NEW YORK – Toyota Motor Corp. built its reputation in the U.S. as a maker of safe and dependable vehicles, but the quality of the Japanese automaker's fleet continues to be tarnished by serious safety recalls.
Toyota said Thursday it is recalling 2.3 million vehicles in the U.S. to fix accelerator pedals with mechanical problems that could cause them to become stuck. The announcement comes just months after it recalled 4.2 million vehicles due to gas pedals that could become trapped under floor mats, causing sudden acceleration. That problem was the cause of several crashes, including some fatalities.
Toyota said Thursday's recall is due to potential problems with the gas pedal mechanism that can cause the accelerator to become stuck — regardless of whether the vehicle contains a floor mat. Toyota said in certain rare cases, the gas pedal mechanism wears down, causing the accelerator to become harder to press, slower to return or, in some cases, stuck.
In a letter to federal safety officials dated Thursday, Toyota said the problem appeared to be related to the potential build-up of condensation on sliding surfaces in the accelerator system that helps drivers push down or release the gas pedal.
Toyota spokesman John Hanson said the automaker does not yet have a solution to the latest problem but is working to develop one. Toyota will soon be contacting owners directly about the recall, he said.
The recall affects the 2009-2010 RAV4, the 2009-2010 Corolla, the 2009-2010 Matrix, the 2005-2010 Avalon, the 2007-2010 Camry, the 2010 Highlander, the 2007-2010 Tundra and the 2008-2010 Sequoia. Of these, the Avalon, Camry and Tundra models — encompassing about 1.7 million vehicles — also were included in the previous gas pedal recall. Their accelerator pedals could be at risk both of becoming trapped under floor mats and becoming stuck due to mechanical problems.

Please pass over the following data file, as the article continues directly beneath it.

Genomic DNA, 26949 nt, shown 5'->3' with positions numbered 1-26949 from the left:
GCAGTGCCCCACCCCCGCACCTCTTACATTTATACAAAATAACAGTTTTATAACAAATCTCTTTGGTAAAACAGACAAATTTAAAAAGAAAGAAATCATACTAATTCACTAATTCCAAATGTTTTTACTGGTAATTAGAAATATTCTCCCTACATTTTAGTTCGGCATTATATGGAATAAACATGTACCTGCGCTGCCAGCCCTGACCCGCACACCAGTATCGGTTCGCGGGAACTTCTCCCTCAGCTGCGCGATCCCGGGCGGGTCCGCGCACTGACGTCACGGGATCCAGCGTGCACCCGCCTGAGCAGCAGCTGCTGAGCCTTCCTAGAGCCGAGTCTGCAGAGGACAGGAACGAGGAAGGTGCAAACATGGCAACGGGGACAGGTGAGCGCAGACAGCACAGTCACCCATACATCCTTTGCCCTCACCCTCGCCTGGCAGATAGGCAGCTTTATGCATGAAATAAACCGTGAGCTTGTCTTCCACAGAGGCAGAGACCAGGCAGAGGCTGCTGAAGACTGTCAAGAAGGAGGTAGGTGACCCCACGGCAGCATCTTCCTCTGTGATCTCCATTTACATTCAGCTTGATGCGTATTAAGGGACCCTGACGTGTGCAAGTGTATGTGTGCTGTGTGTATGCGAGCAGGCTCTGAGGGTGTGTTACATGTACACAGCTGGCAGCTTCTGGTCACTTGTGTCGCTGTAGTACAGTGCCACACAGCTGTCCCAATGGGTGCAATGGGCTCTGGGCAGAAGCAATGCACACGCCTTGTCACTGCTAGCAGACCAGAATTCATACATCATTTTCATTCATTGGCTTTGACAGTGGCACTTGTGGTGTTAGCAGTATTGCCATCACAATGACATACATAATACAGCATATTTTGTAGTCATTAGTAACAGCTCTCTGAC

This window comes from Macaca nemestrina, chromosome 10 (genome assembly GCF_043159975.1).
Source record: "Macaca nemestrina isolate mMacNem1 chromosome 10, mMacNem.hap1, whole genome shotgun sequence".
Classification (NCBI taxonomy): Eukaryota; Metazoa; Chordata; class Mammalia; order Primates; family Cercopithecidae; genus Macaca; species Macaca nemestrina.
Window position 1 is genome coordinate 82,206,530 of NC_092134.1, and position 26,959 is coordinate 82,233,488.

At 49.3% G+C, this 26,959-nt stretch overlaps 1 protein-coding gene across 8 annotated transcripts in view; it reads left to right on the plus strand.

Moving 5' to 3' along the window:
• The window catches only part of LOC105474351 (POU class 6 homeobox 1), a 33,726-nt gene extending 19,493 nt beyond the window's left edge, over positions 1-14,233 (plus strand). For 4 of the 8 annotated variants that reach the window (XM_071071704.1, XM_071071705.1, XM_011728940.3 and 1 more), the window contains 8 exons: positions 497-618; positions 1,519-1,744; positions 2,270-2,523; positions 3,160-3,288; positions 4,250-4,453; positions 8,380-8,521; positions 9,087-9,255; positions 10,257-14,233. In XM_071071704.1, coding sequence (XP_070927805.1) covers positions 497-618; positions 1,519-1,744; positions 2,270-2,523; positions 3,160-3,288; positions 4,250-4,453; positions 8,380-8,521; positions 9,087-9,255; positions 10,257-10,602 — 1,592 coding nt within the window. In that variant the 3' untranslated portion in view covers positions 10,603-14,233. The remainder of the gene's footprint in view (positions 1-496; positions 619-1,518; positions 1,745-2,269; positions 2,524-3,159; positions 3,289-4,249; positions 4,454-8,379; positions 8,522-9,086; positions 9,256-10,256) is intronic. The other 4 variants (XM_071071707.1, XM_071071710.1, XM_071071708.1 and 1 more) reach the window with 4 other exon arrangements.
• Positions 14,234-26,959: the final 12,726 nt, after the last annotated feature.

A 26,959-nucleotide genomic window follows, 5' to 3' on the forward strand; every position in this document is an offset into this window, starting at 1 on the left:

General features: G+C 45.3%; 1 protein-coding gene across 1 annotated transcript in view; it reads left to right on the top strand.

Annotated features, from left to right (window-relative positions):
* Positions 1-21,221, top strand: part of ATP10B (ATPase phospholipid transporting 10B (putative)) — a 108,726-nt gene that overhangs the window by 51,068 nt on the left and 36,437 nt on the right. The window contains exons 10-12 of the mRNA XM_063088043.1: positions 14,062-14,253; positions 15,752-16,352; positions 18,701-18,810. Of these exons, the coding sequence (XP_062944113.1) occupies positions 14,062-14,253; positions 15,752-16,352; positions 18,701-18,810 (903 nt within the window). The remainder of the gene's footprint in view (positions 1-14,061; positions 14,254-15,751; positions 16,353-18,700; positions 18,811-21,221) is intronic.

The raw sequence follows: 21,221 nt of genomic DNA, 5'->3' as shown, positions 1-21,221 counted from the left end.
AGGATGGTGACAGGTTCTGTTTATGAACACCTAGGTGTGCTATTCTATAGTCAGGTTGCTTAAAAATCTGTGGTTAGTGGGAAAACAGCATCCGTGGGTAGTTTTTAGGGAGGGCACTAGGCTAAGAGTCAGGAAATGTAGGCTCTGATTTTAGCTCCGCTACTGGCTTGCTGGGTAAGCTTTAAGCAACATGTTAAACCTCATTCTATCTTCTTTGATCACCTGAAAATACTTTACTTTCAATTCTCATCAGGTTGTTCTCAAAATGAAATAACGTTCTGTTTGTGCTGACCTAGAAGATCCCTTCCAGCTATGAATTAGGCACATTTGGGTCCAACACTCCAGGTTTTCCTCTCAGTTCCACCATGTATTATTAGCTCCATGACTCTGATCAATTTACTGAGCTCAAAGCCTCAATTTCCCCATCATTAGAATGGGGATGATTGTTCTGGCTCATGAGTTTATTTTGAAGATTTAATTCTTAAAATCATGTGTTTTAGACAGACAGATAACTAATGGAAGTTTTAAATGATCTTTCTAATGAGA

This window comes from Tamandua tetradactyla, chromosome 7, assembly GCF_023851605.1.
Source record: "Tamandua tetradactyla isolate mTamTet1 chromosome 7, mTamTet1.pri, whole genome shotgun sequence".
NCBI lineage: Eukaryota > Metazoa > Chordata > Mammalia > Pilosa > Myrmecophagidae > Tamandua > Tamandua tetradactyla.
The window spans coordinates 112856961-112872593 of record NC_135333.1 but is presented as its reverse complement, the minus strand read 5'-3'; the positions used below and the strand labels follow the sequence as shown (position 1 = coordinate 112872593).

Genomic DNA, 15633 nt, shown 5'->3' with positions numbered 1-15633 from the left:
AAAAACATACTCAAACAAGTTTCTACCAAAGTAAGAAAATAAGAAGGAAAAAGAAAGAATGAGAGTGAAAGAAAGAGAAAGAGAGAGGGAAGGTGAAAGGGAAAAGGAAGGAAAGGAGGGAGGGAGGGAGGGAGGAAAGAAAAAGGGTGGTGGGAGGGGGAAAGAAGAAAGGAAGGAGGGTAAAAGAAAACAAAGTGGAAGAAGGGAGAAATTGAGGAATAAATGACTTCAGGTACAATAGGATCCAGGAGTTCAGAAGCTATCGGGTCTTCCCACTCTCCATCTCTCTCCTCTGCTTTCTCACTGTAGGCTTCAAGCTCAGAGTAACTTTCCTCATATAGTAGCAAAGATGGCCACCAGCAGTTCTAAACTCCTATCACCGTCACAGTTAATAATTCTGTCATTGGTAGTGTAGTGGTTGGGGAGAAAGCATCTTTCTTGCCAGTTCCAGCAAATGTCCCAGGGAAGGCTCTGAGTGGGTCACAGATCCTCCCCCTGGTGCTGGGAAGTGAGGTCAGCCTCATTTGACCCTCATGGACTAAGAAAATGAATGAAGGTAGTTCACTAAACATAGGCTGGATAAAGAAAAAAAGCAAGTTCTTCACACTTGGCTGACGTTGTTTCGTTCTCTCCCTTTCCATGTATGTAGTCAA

Hanson said the company is unaware of any accidents or injuries due to the gas pedal problems associated with Thursday's recall, but could not rule it out for sure. He said the recall "came together very quickly."
He added that all of the vehicles involved in the latest recall contain a gas pedal system that comes from a single supplier. He declined, however, to identify the supplier or say whether Toyota would continue doing business with the supplier.
"Responsibility for this in the end is ours," he said.
The National Highway Traffic Safety Administration said in a statement that the problem is "a serious safety issue and we are pleased Toyota is taking immediate action to address it."
Toyota said drivers in the recalled vehicles whose gas pedals become stuck should firmly apply their brakes, drive the car to a safe location, shut off the engine and contact the nearest Toyota dealer. Drivers who experience the problem should not pump their brakes, Toyota said.
Toyota's last recall, announced in November, was blamed for several crashes, including an accident involving a Lexus that accelerated to more than 120 mph before crashing in San Diego, killing four people. It was the sixth-largest recall ever in the U.S.
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